Short selling is an action whereby one sells securities in the stock exchange without actually owning it beforehand. The idea behind short selling is to make money if the price of the stock goes down. This is an opposite of buying or going long, where the objective is to make money if the price of the stock goes up. In short selling, the downside risk is technically unlimited because the stock price may rise indefinitely. This downside risk is lower in case of going long; the risk is limited to the price of the security. Of course, there is the concept of circuit filter hitting that blocks and unexpected movements in the security.
In my quest to try something new, I decided to short sell 1 share of SBI. I gave a short sell order at 3081 hoping to make even a few rupees if it went down. I had no idea if it was the right day to do so, but I knew that my downside would be limited to a few rupees only. But before I could close the position, it was 15:30 and I was left with a -1 balance. And trouble started from there.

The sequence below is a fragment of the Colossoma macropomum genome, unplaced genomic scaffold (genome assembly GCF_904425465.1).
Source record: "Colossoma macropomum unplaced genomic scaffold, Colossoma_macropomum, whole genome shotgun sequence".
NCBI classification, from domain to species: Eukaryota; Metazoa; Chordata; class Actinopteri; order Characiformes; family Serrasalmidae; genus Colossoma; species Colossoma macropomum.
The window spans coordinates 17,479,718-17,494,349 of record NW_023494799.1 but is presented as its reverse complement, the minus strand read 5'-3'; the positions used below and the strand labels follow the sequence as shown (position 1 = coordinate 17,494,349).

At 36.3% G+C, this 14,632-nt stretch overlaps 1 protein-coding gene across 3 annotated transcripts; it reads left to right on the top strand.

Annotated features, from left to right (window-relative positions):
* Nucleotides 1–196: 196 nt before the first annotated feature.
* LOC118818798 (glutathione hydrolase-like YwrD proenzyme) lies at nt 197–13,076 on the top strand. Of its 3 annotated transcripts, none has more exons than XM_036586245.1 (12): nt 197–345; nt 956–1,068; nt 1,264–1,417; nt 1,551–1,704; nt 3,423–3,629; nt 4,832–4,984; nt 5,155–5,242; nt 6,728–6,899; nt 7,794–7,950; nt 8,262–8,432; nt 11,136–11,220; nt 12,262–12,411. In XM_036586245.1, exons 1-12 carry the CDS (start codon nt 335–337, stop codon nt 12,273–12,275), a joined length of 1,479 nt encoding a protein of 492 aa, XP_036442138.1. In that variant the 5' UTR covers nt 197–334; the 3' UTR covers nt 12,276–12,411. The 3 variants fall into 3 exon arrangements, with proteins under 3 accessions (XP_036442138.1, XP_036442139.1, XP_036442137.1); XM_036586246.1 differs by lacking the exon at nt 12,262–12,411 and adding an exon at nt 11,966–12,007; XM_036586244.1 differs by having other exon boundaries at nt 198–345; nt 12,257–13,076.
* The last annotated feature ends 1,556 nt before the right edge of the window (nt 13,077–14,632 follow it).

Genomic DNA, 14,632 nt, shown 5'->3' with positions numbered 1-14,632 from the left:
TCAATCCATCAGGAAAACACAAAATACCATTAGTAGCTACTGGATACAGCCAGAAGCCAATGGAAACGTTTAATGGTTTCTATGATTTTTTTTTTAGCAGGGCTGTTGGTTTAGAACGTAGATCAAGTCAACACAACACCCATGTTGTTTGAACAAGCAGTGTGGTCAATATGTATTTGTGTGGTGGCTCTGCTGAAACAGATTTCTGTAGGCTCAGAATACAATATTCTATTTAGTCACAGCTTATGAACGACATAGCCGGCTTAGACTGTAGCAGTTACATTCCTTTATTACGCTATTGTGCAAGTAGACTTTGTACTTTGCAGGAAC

I got automated emails and messages about my negative balance. I didn’t know what to do. A call to Kotak securities helpline and some research revealed the process. It goes like this:
If the square off (or closure of the position) does not happen on that day, the scrip is called for auction. By auction it implies that the exchange will buy at whatever price it is available. It appears that this auction is a parallel market. Now, in case the price has gone above my sale price, I need to bear the loss. But if the opposite happens, I don’t stand to gain anything. Before being considered for auction, an amount to the tune of 150% of the short sale price is blocked, ie removed from the trading account till all adjustments take place.
The sad part: the scrip had gone down by the time the auction took place, but I didn’t get anything, but I had to pay a penalty (to the tune of a few rupees) for not closing my short positions. The actual calculations and the rules are in the link below.
And probably that is why stock prices rise due to traders ‘covering their short positions’.